Parliament-Funkadelic co-founder Calvin Simon has died

The news was confirmed by former P-Funk bassist Bootsy Collins on Instagram

Calvin Simon, best known for his work with Parliament-Funkadelic, has died at the age of 79.

The news was announced by former Parliament-Funkadelic bassist Bootsy Collins on Instagram. The cause of death has not been made available.

He wrote: “We lost another Original member of Parliament/Funkadelic. A friend, bandmate & a cool classic guy, Mr. Calvin Simon was a former member of Parliament/Funkadelic.

He’s in the Rock and Roll Hall of Fame, inducted in 1997 with fifteen members of P-Funk! R.I.P.”

George Clinton wrote on Facebook: “Rest in peace to my P-Funk brother Mr. Calvin Simon. Longtime Parliament-Funkadelic vocalist. Fly on Calvin!” He shared a YouTube tribute video on the page shortly after.

Simon was a founding member of the American funk music collective. He initially joined Clinton’s doo-wop group the Parliaments in the late 50s and continued to be involved through its various iterations.

He left the group, alongside original Parliaments members Fuzzy Haskins and Grady Thomas, in 1977 following disputes over finances and the number of new members joining the band. During his time in Parliament-Funkadelic, he appeared on classic songs like ‘Give Up the Funk’, ‘Flash Light’ and ‘Maggot Brain’.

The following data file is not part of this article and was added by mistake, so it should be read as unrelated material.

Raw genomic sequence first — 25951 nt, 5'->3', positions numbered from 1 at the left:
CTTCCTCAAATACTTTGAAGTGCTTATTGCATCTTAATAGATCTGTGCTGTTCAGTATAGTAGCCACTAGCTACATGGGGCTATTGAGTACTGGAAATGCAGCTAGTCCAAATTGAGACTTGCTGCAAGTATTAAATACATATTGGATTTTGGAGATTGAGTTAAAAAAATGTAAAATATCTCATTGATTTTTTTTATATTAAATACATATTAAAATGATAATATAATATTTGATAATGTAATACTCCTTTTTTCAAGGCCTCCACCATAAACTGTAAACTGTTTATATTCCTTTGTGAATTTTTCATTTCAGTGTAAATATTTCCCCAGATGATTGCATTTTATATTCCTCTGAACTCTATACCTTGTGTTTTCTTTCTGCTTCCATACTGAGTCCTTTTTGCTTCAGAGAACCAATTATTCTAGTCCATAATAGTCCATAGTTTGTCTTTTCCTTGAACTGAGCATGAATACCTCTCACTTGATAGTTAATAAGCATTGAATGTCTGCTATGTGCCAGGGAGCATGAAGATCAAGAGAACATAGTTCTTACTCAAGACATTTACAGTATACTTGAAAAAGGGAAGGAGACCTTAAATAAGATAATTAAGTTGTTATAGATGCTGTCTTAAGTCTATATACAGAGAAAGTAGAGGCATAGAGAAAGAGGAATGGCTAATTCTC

After leaving the group, Simon, Haskins, and Thomas released 1981’s ‘Connections & Disconnections’ under the Funkadelic name. The musicians also used the name Original P for the 1998 album ‘What Dat Shakin’’ and 2001’s ‘Original P Introducing the Westbound Souljaz.’

Simon eventually turned his attention to gospel music and put out his solo debut album Share the News in 2004. While he was preparing to tour that album, he had trouble singing and was diagnosed with thyroid cancer. He underwent throat surgery and went on to release 2016’s ‘It’s Not Too Late’ and 2018’s ‘I Believe’.

Calvin Simon was inducted into the Rock & Roll Hall of Fame alongside many other members of Parliament-Funkadelic in 1997. During his speech, Simon said: “I would like to thank all of our fans and our peers and I would also like to thank God for sparing us to be able to receive this.”

Speaking about the influence of Parliment-Funkadelic, Simon told the Tampa Bay Times that “We opened the way for Prince, and Dr. Dre and Snoop Dogg. In gospel, Kirk Franklin took one of our tunes for a track. We learned the hard lessons with record labels and people now know better. They know they need to own themselves.”

See tributes to Simon below.

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